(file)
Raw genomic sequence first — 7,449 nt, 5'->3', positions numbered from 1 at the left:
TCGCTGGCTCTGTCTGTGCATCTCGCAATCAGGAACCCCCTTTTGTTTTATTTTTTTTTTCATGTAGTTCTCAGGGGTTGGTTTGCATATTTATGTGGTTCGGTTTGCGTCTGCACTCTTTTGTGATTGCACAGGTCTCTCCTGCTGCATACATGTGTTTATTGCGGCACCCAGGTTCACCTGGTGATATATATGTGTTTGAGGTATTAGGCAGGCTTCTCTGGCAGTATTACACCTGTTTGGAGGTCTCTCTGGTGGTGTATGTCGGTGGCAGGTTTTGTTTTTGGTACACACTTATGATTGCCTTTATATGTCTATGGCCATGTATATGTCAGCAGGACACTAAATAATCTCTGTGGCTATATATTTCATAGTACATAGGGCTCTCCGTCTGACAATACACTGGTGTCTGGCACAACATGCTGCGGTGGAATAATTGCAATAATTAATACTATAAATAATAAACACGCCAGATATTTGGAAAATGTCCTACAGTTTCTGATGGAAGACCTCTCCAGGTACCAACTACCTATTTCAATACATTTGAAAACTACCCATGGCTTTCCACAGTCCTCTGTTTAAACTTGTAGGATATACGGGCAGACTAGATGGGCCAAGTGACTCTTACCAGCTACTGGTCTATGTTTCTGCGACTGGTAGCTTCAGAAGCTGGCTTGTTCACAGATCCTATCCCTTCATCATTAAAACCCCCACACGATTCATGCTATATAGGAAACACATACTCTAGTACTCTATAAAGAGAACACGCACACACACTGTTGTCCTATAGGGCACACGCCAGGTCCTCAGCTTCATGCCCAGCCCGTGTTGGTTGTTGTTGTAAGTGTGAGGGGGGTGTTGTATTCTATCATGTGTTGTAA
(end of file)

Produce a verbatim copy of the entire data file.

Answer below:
Raw genomic sequence first — 7,449 nt, 5'->3', positions numbered from 1 at the left:
TCGCTGGCTCTGTCTGTGCATCTCGCAATCAGGAACCCCCTTTTGTTTTATTTTTTTTTTCATGTAGTTCTCAGGGGTTGGTTTGCATATTTATGTGGTTCGGTTTGCGTCTGCACTCTTTTGTGATTGCACAGGTCTCTCCTGCTGCATACATGTGTTTATTGCGGCACCCAGGTTCACCTGGTGATATATATGTGTTTGAGGTATTAGGCAGGCTTCTCTGGCAGTATTACACCTGTTTGGAGGTCTCTCTGGTGGTGTATGTCGGTGGCAGGTTTTGTTTTTGGTACACACTTATGATTGCCTTTATATGTCTATGGCCATGTATATGTCAGCAGGACACTAAATAATCTCTGTGGCTATATATTTCATAGTACATAGGGCTCTCCGTCTGACAATACACTGGTGTCTGGCACAACATGCTGCGGTGGAATAATTGCAATAATTAATACTATAAATAATAAACACGCCAGATATTTGGAAAATGTCCTACAGTTTCTGATGGAAGACCTCTCCAGGTACCAACTACCTATTTCAATACATTTGAAAACTACCCATGGCTTTCCACAGTCCTCTGTTTAAACTTGTAGGATATACGGGCAGACTAGATGGGCCAAGTGACTCTTACCAGCTACTGGTCTATGTTTCTGCGACTGGTAGCTTCAGAAGCTGGCTTGTTCACAGATCCTATCCCTTCATCATTAAAACCCCCACACGATTCATGCTATATAGGAAACACATACTCTAGTACTCTATAAAGAGAACACGCACACACACTGTTGTCCTATAGGGCACACGCCAGGTCCTCAGCTTCATGCCCAGCCCGTGTTGGTTGTTGTTGTAAGTGTGAGGGGGGTGTTGTATTCTATCATGTGTTGTAA